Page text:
FacebookTwitterGoogle+RedditEmail

Art in Cuba, and a Call to Debunk Liberalism

The relationship between culture and politics is one of Cuba’s “grandes riquezas ideológicas”.[i] Victor Hugo agreed with Cuban independence leader, José Martí, about the radical significance of art. Hugo’s agreement conflicts with liberalism: It contradicts its idea of freedom. Liberalism threatens truth. It should be opposed by anyone who cares about global justice in the 21st century.

Liberalism is supposedly about freedom but it is a certain sort of freedom: from the “inside”.

I am free, roughly, if I follow my “inner voice”, which is the voice of  my self (sometimes called “practical identity”). I act reasonably when I choose the option most likely to realize that self.  Liberalism holds (1) that I live best when I live “from the inside” and (2) that I act rationally, in an individual (non-moral) sense, when I advance my own ends (within specified limits, of course).

Both Martí and Hugo said art is essential to politics.

They didn’t look to art for entertainment, tranquility or escape. They looked to art for realism.  Realism is the view that beliefs are true or false, and we can discover truth to some extent: How the world seems is not necessarily how it is, including how people seem, and what it means to be human. Realism about human and moral truths is not popular in the rich North, culturally or academically.

The value of art is intrinsic, not instrumental.

Art is hard to define but one point is accepted. The value of art is independent of use. Art may have a use but its value as art is usually independent of use. This means it should be experienced without expectations.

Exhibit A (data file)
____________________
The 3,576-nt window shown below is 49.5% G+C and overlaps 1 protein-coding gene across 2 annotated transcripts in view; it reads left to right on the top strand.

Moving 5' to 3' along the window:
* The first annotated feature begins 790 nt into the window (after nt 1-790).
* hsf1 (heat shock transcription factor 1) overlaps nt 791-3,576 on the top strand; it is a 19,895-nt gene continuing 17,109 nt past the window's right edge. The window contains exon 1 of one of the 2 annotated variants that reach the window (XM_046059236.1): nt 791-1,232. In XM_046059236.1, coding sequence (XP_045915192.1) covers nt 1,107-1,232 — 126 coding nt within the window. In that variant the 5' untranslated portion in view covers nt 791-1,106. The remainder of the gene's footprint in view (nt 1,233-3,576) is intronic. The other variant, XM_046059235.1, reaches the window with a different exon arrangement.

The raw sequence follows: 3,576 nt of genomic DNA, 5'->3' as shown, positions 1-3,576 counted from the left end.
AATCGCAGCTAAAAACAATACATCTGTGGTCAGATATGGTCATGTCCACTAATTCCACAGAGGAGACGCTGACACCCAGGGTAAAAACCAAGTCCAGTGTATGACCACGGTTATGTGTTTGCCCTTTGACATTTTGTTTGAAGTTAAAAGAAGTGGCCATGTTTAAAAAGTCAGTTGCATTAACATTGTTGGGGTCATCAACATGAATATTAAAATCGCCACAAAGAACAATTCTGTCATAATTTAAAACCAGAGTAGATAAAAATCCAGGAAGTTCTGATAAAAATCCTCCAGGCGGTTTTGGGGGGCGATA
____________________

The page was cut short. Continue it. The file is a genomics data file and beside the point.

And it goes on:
Martí and Hugo both included people in art.

In his poem “Thirst for beauty”, Martí mentions “humanidad sangrienta” (bleeding humanity) as a candidate for beauty. Hugo refers to human behaviour as “social beauty”. [ii]

If human beings and human action are experienced as art, that is, without expectations, it can disrupt expectations which, in unjust societies, are often false.

Consider Les Misérables: Inspector Javert relentlessly pursues ex-convict Jean Valjean. Eventually, Valjean has a chance for revenge but, rather than kill Javert, Valjean frees him. Javert wants Valjean to kill him. Why? Hugo writes that Javert “felt emptied, useless, cut off from his past life, demoted, dissolved…” Javert wants Valjean to kill him because that is what every part of his being tells him to expect. And when that doesn’t happen he feels “cut off from his past life”. Javert’s expectations are broken. Hugo writes, Javert saw what was “terrible… He was moved”: by social beauty.

This sort of pain moves us toward truth about human beings and human capacities, and it may be the only way to get such truth in dehumanizing societies.

Martí compares beauty to a sword (370 times) [iii] and Hugo sees happiness and truth as opposed. Martí uses stormy, crushing images of nature as similes for what happens inside when we know beauty: brokenness, not fullness. Beauty is a sword because it breaks us. Hugo agrees: Happiness deflects the sword of beauty: “There are those who ask for nothing more, living beings who, having bright blue skies above, say: This is enough …  people who … are determined to be happy until the stars stop shining and the birds stop singling. These are the darkly radiant. They have no idea they are to be pitied. … Whoever does not weep does not see”.

For Hugo, like Martí, individual freedom is not defined “from the inside”.

Hugo sees those pursuing their own happiness as “darkly radiant”. He agrees with Martí that human freedom is a “Herculean struggle against our own nature”: the self. “Happiness” is incompatible with (moral or human) truth for a simple reason: We are happy when expectations are realized, when we get what we want. But expectations are socially derived. Truth – e.g. about dehumanization – shows desires and dreams as we might not want to know them. [iv] Truth is an “implacable foe” of the sort of happiness expected in liberal societies: fulfillment of dreams. Living “from the inside”, we are the darkly radiant.

Conclusion: Liberalism undermines truths about human capacities because in dehumanizing societies, knowing such capacities as they are breaks the self that, for liberalism, defines freedom.